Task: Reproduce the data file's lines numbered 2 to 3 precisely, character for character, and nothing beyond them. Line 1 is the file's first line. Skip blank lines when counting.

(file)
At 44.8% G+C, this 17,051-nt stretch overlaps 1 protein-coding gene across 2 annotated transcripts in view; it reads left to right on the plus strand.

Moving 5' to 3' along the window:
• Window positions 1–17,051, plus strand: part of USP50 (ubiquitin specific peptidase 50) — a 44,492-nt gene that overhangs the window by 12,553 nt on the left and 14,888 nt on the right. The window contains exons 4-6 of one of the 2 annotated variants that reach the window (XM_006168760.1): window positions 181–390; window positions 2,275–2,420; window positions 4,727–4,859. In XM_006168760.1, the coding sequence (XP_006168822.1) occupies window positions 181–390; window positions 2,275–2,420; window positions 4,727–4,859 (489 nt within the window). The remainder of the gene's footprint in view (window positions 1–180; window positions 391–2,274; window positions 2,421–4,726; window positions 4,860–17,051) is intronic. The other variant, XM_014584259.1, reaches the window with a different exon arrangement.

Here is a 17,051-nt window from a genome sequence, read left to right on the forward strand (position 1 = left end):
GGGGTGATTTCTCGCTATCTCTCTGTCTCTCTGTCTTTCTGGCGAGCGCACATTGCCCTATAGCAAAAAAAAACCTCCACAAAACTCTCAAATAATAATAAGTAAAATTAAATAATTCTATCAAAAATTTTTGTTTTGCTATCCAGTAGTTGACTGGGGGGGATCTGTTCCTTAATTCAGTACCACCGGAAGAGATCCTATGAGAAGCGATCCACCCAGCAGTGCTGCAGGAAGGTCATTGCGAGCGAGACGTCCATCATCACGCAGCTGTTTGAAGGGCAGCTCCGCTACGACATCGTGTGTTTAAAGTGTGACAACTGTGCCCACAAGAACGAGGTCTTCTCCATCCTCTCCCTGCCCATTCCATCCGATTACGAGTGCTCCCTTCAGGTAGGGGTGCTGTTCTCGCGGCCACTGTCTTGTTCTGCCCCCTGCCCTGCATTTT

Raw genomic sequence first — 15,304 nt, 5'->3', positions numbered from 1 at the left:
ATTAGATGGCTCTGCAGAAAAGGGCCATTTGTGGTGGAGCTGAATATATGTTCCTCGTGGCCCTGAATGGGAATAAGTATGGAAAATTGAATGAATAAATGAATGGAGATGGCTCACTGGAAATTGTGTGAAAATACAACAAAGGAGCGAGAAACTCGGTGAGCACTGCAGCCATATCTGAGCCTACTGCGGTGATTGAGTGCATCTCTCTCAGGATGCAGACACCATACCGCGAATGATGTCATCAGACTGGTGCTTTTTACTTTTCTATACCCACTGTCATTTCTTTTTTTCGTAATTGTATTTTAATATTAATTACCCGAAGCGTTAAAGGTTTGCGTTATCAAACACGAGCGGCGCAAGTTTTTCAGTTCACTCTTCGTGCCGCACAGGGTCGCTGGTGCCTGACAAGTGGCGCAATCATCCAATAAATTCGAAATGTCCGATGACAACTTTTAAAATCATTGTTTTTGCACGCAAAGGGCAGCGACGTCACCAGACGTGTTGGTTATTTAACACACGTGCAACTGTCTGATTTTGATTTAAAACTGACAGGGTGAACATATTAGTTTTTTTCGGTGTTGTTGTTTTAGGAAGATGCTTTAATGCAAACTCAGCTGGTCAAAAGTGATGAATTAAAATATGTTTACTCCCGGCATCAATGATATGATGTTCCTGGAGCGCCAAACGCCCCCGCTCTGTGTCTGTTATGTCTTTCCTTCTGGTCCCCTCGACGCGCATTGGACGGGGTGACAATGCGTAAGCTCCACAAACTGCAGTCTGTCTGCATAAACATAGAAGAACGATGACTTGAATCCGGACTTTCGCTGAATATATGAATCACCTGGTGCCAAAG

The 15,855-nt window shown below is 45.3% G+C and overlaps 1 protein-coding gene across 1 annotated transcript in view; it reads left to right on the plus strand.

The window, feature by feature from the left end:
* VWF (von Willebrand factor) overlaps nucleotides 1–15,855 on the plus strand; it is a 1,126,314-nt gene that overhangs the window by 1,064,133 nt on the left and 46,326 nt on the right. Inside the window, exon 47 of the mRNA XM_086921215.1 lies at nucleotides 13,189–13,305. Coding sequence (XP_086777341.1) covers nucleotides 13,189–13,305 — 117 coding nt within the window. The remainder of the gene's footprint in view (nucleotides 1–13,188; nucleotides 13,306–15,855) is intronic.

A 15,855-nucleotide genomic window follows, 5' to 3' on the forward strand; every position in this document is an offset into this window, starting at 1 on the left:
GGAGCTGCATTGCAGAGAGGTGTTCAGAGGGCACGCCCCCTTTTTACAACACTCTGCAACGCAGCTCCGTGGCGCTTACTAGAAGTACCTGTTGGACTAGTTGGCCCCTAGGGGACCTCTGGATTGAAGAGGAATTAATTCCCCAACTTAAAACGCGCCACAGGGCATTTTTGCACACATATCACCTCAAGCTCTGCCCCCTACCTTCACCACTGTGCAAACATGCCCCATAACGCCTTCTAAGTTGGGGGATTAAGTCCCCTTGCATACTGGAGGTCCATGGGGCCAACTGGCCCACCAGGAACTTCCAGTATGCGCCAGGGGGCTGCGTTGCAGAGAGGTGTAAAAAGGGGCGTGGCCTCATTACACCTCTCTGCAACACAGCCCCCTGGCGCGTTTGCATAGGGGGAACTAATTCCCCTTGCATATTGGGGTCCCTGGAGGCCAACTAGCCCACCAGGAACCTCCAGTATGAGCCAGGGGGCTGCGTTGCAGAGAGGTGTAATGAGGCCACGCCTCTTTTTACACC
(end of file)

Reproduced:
Moving 5' to 3' along the window:
• Window positions 1–17,051, plus strand: part of USP50 (ubiquitin specific peptidase 50) — a 44,492-nt gene that overhangs the window by 12,553 nt on the left and 14,888 nt on the right. The window contains exons 4-6 of one of the 2 annotated variants that reach the window (XM_006168760.1): window positions 181–390; window positions 2,275–2,420; window positions 4,727–4,859. In XM_006168760.1, the coding sequence (XP_006168822.1) occupies window positions 181–390; window positions 2,275–2,420; window positions 4,727–4,859 (489 nt within the window). The remainder of the gene's footprint in view (window positions 1–180; window positions 391–2,274; window positions 2,421–4,726; window positions 4,860–17,051) is intronic. The other variant, XM_014584259.1, reaches the window with a different exon arrangement.